Thursday, August 27, 2009

Colonizing the Moon

by Marcel F. Williams

The primary focus of NASA's-- manned space program-- should be the pioneering and colonization of the rest of the solar system. That means building the space transportation and habitat infrastructure that can get humans into space and settled into the rest of the solar system. That would also mean minimizing the use of terrestrial resources while maximizing the use of extraterrestrial resources in order for humans to survive in the New Frontier. But any significant deviation of our manned space program away from the primary goal of-- human colonization-- would be a waste of tax payer dollars, IMO. And it seems obvious that the first logical step in that pioneering and colonization effort should be our closest neighbor in space-- the Moon.

But we've been to the Moon already. So why return?

Sure 12 Americans briefly visited the lunar surface back in the late 1960s and early 1970s (Apollo 11, 12, 14, 15, 16, and 17) but we never tried to live there or live off the land! And that's a big difference.

NASA needs to focus on sending lunar habitat modules to the lunar surface in order to build a permanent and continuously growing manned facility. Such a facility would have immediate scientific, commercial, and strategic benefits:

1. We'll finally discover if the Moon's 1/6 hypogravity environment is deleterious to human health over several months or even several years as is the case of the microgravity environment aboard a space station. If it does turn out the the Moon's low gravity is harmful to humans over the long run, we'll also be able to determine if exercise, wearing weighted back packs, and, or, supplying temporary artificial gravity via a small rotating centrifuges can mitigate or eliminate these deleterious effects. On the other hand, if the lunar hypogravity environment turns out not to be harmful to health and reproduction in humans and other animals then colonizing the heavier hypogravity environment of Mars should be a cinch.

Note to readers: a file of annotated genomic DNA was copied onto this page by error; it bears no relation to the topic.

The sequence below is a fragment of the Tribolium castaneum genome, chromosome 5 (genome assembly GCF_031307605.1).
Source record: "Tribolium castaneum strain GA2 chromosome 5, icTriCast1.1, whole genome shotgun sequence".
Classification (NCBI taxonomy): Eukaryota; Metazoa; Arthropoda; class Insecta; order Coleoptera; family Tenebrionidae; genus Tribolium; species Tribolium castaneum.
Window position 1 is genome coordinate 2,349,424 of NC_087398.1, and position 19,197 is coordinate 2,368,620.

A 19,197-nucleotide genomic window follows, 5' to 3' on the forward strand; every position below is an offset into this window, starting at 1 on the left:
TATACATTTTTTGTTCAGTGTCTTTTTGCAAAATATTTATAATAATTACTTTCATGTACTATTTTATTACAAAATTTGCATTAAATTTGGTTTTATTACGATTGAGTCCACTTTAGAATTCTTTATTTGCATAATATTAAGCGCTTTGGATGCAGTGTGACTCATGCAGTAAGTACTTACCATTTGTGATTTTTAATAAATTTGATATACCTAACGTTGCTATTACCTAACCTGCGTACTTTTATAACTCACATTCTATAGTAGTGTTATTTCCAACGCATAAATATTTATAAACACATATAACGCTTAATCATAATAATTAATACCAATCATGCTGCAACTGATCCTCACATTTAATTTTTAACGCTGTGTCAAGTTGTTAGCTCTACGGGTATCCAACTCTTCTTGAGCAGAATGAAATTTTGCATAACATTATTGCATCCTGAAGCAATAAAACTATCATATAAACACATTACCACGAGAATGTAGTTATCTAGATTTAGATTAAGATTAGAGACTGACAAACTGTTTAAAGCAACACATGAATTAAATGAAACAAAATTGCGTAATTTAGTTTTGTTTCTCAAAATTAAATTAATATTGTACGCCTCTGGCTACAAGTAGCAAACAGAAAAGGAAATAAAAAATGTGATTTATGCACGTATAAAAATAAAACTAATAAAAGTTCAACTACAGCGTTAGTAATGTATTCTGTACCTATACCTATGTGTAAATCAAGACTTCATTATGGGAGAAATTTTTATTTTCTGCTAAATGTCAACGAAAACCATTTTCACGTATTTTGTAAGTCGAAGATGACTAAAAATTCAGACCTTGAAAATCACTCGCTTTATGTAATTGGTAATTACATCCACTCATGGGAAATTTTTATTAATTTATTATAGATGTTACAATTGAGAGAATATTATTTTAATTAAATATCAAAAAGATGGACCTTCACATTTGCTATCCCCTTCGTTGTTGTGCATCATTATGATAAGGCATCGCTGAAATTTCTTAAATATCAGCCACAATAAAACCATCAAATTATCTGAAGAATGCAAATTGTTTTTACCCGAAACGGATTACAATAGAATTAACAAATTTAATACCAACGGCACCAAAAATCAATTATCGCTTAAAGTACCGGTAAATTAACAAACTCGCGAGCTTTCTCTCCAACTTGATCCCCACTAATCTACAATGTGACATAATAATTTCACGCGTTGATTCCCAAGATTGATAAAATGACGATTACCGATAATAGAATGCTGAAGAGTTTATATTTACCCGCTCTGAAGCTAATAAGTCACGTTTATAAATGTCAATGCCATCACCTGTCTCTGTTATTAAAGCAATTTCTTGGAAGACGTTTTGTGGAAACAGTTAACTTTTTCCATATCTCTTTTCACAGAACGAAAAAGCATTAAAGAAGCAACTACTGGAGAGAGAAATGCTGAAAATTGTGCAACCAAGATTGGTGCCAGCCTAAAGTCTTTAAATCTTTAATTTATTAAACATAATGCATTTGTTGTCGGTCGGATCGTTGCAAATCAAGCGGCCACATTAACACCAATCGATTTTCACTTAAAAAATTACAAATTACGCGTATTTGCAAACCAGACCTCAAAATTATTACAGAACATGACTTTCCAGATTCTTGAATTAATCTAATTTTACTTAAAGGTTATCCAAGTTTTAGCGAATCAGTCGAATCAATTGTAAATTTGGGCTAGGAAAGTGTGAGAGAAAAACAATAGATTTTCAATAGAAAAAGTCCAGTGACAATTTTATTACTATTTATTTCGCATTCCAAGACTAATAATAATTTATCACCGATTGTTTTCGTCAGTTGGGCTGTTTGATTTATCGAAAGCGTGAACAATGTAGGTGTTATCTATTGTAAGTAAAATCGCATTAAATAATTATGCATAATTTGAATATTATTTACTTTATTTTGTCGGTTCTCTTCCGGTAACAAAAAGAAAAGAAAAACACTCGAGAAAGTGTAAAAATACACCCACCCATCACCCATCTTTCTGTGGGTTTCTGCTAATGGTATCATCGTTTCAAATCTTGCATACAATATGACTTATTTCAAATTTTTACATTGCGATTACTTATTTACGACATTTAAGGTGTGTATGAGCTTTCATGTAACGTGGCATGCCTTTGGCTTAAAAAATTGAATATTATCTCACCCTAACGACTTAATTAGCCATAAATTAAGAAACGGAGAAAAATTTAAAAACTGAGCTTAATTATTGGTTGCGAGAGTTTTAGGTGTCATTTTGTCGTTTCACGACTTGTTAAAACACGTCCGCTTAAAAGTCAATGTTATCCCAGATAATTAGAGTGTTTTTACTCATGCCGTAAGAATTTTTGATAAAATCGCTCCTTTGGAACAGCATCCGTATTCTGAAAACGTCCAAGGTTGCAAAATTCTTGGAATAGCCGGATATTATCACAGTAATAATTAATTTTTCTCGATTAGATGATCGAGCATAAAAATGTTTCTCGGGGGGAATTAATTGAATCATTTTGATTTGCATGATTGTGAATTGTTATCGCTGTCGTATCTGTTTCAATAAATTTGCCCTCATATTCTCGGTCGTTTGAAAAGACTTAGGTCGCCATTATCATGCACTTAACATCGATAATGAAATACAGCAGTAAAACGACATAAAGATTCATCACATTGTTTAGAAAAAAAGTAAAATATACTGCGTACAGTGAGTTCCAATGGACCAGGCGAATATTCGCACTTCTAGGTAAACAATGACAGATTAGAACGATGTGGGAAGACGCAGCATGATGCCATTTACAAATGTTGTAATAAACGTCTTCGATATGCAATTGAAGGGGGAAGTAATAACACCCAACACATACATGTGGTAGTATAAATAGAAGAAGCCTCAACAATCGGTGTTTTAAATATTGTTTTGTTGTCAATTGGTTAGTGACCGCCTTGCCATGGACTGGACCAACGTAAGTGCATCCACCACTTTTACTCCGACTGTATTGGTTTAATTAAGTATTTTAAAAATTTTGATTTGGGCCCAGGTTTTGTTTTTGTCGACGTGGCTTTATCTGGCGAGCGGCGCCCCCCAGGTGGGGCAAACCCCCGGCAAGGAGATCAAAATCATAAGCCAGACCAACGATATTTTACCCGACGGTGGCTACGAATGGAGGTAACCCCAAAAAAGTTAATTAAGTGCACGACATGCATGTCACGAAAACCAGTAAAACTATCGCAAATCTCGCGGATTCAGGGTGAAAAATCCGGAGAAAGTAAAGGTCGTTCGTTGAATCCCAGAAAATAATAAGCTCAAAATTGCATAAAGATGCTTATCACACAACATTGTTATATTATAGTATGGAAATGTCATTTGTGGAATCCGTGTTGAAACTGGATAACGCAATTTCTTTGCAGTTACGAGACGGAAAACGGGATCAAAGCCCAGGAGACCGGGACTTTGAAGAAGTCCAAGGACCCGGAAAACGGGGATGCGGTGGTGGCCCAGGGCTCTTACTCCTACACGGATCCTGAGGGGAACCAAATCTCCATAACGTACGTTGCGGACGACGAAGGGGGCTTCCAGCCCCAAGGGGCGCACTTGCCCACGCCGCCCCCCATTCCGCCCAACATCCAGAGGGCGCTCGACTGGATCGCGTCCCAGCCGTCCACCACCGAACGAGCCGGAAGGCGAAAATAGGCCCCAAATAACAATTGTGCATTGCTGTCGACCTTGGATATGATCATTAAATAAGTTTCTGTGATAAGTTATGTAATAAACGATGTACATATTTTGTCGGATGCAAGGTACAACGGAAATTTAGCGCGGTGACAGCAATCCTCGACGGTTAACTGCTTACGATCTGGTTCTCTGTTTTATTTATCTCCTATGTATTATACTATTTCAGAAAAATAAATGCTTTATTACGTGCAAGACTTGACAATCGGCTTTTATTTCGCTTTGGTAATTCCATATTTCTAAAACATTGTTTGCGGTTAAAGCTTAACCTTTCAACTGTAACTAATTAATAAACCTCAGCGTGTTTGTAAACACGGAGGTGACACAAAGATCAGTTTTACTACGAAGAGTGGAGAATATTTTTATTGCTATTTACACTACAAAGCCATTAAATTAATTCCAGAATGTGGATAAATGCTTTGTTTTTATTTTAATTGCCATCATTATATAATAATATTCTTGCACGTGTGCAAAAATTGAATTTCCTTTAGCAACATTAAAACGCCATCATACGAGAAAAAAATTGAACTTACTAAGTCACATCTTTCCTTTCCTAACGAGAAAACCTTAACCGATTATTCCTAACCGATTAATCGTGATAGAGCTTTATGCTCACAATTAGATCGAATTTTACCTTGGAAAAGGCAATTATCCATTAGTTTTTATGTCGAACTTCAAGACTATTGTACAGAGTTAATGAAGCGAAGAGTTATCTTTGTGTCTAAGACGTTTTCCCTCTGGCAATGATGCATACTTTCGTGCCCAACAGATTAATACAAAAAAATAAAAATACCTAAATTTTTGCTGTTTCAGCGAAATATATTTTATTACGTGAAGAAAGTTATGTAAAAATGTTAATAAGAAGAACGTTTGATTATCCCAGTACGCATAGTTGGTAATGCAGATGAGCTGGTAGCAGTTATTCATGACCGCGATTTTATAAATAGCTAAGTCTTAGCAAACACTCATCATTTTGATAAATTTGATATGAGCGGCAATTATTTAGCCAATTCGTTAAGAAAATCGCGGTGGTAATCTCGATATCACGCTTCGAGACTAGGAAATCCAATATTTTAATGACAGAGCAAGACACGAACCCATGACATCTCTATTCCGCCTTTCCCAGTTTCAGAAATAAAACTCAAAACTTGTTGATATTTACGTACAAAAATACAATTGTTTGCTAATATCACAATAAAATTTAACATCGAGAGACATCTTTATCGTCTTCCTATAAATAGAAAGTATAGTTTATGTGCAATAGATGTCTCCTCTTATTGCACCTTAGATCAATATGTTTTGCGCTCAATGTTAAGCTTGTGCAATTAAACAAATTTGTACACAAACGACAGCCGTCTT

2. We'll finally be able to see if we can economically extract oxygen for air, water manufacturing (with imported hydrogen), and rocket fuel from lunar rocks and dirt.

3. We'll finally be able to accurately determine how much lunar regolith is required appropriately protect humans from galactic and solar radiation.

4. We can finally build and test the first electric powered mass drivers on the lunar surface to see if we can export lunar material economically into lunar orbit or to L1, L2, L4, or L5. Lunar material cheaply transported into orbit could provide us with a cheap source of oxygen and radiation shielding for orbit space stations and interplanetary vehicles. Lunar manufactured aluminum transported into orbit by lunar mass drivers could also be used for rocket fuel and solar sail manufacturing.

5. We'll finally be able to see how well we can grow crops and raise animals on the Moon for food.

6. Telescopes placed on the lunar surface could revolutionize astronomy taking full advantage of the natural vacuum and the 14 days of lunar night while being able to be easily maintained by humans already living on the lunar surface.

Colonization, of course, does not preclude the exploration, commercialization, or industrialization of other worlds. In fact, it greatly enhances it!

Robots capable of traveling up to 10 kilometers per hour could be sent out to explore the Moon from the lunar base. If they averaged 5 kilometers per hour, they could travel 120 kilometers per day, 1200 kilometers in 10 days, more than half the circumference of the Moon in less than 50 days. They could explore regions, collect rocks and dirt, and then return the samples back to the base. Unmanned robotic sorties could land inside deep craters, collect rocks and soil, and then take off into L1 where an Orion could pick them up during a manned mission to the Moon to return the samples back to Earth. So a single lunar base doesn't preclude lunar exploration. Eventually, a lunar regolith shielded (via lunar mass drivers) L1 station could utilize reusable manned lunar landers that could explore various regions of the Moon while also transporting humans to lunar bases of Americans and other countries.